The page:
Priming up for primary school
by Andreas Schleicher, Director, OECD Directorate for Education and Skills
Why do children in their last year of pre-primary education spend so much time playing and the year after sitting in large classes listening to their teacher? Why do we pay the teachers of our youngest children so much less than we pay the teachers of our oldest children? Why do first-year primary teachers know so little about the children from whom their pre-primary teachers have learned so much? The simple answer is that that’s the way we have always done this.
But we have learned so much about how children learn and what they learn best at what stage of their development, that we can, and should, do a lot better. It is time for this knowledge and experience to shape education policy and practice more distinctly. To this end, the OECD has just published its first internationally comparative set of indicators on early childhood education and care and, more than that, we analysed what more can be done to shift the focus from making our youngest ready for school toward serving them and their parents best to build solid foundations for their.
This is important. The first years of life lay the foundations for future skills development and learning, and investments in high-quality early childhood education and care pay huge dividends in terms of children’s long-term learning and development, particularly the most marginalised ones. Most OECD countries recognise this, and this is reflected in our indicators which show the steeply rising enrolment and spending figures. These efforts should not underestimated. In most industrialised nations, early childhood education has advanced from a service for a minority of children to virtually universal enrolment for at least one year. However, for the youngest children, provision remains patchy. Beyond that, the benefits of early learning can fade during the first years of primary school if the transitions between early childhood education and care and primary schooling are not well-prepared, or if continuity in quality is not ensured. For many children, the transition from the last period of early childhood education to the start of primary school is a big culture change — in the people surrounding them, the ways in which they interact, their number of peers, the types of activities they are engaged in, and their physical surroundings. This often gets compounded by a fragmentation in services, difficulties in engaging all relevant actors, weak collaboration among stakeholders, and simply poor knowledge management across institutional boundaries.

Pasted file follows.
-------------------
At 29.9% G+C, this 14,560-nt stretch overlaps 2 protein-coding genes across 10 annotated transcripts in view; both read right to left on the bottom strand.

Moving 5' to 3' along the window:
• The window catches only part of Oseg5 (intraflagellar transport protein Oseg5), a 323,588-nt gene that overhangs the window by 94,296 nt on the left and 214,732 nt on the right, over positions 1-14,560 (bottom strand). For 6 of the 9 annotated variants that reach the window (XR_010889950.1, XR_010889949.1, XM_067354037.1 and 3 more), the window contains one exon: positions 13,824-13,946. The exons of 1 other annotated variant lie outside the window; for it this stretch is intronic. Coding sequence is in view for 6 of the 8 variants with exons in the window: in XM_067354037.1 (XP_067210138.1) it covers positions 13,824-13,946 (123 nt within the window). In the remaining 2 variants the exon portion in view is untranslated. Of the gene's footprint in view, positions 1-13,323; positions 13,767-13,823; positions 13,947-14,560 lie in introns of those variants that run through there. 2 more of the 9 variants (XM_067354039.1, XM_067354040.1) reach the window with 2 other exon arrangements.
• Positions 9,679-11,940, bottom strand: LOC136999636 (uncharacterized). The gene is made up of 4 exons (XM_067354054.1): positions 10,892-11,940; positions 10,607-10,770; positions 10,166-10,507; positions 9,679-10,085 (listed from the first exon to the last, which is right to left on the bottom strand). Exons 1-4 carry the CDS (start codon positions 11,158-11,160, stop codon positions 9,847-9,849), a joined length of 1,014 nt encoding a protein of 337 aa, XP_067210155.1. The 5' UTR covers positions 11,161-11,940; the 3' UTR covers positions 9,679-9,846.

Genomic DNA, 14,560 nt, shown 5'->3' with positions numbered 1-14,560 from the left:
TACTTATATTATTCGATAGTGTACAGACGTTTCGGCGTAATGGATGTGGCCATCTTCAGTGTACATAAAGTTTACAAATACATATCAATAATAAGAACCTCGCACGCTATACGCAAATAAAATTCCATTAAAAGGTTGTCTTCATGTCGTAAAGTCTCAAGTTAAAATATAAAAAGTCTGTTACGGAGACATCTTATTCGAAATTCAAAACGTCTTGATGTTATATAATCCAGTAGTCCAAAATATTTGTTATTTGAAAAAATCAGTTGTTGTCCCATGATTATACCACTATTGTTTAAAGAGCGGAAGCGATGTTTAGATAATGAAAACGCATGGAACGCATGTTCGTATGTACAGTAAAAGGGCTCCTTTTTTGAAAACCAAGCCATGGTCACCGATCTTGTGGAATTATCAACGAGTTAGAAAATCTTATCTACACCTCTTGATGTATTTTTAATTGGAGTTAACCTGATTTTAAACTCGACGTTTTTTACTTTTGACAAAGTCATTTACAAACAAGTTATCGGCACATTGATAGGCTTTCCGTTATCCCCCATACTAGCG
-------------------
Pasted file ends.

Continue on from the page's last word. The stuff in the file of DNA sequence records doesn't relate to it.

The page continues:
Quality transitions that are well-prepared and child centred, managed by highly educated staff who are collaborating professionally, and guided by appropriate and aligned curricula, can go a long way to ensure that the positive impacts of early learning and care will last through primary school and beyond.
But there is more to successful transitions. This starts with professional continuity. In most, but not all countries we surveyed, preschool and primary teachers already have access to training on transitions, and qualification levels required for preschool and primary teachers are increasingly brought into line. But pre-primary teachers have often still less working time than their primary school peers for tasks outside the classroom. There are also discrepancies between the status and perspectives of early childhood and primary school teachers, lack of relevant training and support on transitions at both levels, and structural hurdles to co-operation and co-ordination.